“Adolf Hitler, who ordered the execution of some eight million people and was responsible for the deaths of many millions more, was said by his secretary Traudl Junge to have had an agreeable, friendly, and paternal manner. He hated cruelty to animals: he was a vegetarian, adored his dog Blondi and was inconsolable when Blondi died.

Pol Pot, the leader of Cambodia whose policies killed maybe a quarter of his country’s people, was known to his acquaintances as a soft-spoken and kindly teacher of French history.

During eighteen months in prison, Joseph Stalin was always amazingly calm and never shouted or swore. In effect, he was a model gentleman-inmate, not the kind of person who would later annihilate millions for political convenience.

Because seriously evil men can have a gentle side, we hesitate to empathize with their kindness for fear of seeming to rationalize or excuse their crimes. Such men remind us, however, of a curious fact about our species. We are not merely the most intelligent of animals. We also have a rare and perplexing combination of moral tendencies. We can be the nastiest of species and also the nicest.”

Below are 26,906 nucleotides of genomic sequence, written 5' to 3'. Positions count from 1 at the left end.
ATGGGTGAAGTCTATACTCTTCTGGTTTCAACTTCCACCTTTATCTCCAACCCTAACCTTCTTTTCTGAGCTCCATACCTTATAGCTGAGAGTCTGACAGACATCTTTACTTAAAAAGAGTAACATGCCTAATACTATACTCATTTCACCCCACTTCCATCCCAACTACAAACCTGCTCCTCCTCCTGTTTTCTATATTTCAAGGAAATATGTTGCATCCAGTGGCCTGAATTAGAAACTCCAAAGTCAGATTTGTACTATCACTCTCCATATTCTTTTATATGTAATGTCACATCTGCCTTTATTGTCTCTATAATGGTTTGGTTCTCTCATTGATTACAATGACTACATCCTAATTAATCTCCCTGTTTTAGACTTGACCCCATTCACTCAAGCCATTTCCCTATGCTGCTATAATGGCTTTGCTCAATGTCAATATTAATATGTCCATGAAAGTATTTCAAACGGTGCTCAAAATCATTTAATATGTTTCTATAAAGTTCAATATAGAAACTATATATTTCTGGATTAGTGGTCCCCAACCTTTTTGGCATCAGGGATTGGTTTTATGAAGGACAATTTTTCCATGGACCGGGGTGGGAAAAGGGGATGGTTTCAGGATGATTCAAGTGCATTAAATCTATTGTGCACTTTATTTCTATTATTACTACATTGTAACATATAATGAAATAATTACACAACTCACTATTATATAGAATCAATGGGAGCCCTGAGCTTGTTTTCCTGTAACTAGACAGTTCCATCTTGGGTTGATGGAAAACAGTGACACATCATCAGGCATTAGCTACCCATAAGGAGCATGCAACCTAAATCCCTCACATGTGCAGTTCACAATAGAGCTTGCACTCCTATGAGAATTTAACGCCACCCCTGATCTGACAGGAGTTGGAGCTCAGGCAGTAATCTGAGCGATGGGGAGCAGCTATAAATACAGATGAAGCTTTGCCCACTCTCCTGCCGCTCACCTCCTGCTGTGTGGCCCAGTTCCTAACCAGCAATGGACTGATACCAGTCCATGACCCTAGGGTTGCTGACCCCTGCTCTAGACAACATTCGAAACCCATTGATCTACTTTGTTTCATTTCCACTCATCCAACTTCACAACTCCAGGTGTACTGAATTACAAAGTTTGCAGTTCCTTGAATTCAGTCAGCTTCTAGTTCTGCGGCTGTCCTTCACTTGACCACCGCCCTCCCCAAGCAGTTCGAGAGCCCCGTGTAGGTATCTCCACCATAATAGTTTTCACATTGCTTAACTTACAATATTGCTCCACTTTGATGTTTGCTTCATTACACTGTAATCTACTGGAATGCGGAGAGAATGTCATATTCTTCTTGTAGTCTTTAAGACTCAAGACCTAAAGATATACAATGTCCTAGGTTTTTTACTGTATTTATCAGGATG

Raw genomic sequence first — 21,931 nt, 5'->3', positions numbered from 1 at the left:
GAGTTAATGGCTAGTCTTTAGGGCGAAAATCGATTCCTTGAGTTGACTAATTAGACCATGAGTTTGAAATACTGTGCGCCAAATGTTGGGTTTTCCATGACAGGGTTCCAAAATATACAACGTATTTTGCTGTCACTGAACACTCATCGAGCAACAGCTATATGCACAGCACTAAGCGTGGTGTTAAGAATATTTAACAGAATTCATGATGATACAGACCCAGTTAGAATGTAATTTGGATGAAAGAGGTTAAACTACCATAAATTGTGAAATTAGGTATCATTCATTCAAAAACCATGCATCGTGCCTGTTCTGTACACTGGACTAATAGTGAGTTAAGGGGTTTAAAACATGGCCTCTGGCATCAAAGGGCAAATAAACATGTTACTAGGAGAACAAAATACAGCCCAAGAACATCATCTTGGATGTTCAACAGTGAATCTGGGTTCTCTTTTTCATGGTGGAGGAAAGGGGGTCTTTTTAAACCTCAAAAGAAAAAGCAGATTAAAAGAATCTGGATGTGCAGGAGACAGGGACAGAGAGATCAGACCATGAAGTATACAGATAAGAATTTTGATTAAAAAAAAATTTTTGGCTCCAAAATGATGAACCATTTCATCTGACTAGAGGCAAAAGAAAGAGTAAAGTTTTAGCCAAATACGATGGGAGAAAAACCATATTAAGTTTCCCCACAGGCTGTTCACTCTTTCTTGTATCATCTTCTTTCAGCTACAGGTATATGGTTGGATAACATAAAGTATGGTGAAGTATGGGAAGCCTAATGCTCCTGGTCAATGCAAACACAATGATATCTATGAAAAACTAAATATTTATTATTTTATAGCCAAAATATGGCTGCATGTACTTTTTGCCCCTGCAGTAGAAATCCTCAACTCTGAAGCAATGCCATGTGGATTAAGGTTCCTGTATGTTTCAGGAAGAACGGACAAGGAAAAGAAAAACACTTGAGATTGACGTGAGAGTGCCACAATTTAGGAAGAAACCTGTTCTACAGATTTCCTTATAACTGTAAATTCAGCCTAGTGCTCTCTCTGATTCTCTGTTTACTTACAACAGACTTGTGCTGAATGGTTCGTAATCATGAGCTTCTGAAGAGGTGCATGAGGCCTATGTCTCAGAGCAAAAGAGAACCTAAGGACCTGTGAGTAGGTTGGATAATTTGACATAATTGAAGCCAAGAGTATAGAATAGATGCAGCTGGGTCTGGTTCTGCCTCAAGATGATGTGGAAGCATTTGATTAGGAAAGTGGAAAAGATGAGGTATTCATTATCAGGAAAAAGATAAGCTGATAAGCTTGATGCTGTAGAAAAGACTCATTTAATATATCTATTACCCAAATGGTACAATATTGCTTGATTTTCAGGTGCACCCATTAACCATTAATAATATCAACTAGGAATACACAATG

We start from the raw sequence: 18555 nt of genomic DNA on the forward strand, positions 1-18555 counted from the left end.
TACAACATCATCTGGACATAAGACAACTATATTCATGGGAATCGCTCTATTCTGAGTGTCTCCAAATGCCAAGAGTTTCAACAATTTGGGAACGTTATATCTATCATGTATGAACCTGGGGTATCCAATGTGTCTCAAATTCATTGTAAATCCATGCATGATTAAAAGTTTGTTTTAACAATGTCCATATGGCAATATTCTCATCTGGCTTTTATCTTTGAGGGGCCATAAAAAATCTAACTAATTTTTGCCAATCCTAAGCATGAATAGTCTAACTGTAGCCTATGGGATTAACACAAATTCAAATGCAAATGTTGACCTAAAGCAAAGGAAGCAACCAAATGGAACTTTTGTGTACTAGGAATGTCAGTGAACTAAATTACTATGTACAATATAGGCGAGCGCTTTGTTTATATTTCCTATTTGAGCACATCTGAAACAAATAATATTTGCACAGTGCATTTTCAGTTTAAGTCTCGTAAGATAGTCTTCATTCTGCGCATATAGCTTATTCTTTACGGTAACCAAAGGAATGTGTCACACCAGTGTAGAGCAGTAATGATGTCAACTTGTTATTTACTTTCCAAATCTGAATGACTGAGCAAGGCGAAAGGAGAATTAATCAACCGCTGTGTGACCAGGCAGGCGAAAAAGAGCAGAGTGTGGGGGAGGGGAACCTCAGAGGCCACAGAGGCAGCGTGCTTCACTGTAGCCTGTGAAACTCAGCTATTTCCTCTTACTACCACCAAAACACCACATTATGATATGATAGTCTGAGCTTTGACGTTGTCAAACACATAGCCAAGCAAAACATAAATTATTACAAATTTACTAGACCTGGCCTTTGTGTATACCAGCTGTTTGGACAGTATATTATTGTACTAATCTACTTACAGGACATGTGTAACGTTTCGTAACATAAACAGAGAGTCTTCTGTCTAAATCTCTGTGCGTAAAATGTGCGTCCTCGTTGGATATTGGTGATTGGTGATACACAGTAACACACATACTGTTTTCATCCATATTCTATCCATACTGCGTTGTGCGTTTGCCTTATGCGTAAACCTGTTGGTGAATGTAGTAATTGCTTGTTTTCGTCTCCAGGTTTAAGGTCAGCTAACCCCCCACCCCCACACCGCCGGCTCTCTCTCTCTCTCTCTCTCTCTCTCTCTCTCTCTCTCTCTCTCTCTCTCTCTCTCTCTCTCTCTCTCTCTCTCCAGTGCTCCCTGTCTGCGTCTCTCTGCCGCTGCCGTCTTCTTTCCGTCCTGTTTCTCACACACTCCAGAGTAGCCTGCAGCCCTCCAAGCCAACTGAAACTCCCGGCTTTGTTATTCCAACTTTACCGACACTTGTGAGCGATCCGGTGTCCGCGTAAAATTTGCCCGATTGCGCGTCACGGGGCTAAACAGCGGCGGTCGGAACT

Humans, as René Descartes, a French philosopher, mathematician, and scientist speaks of, the duality of humans in many of his writings and research is a mind and body distinction. It is also argued about in terms of spirituality, but the French philosopher argued that the mind was distinguished from the brain and was identified with consciousness and self-awareness, what people normally call “reason” in human beings. We have that reason, which we speak to and argue with, within ourselves. Sometimes we argue about how calling people names or cracking an insensitive joke is right because it is in their race/religion/gender/caste/social background and it’s in their blood and they deserve it, but we also argue with ourselves with a reason to believe that every human is different but all of us function the same way and need love and care the same way.

That argument in a human’s mind is when we decide to let a side win the argument. It is all in our hands or rather, our minds to decide what action to implement, whether it would benefit nature, benefit people, would serve as a positive impact to all sections of people and all life, or whether it would not. There is always a choice, of standing for a cause or against it, whether that be safeguarding the environment, or fighting for gender rights, or speaking up against racism/casteism/exploitation, or speaking up against the highest power to tell them that their system is failing, it is just one split second of a decision of letting some idea win or lose. It is always either good or harmful, therein is in our hands.

Which wolf are you feeding?

The author can be contacted at 77.hits@gmail.com.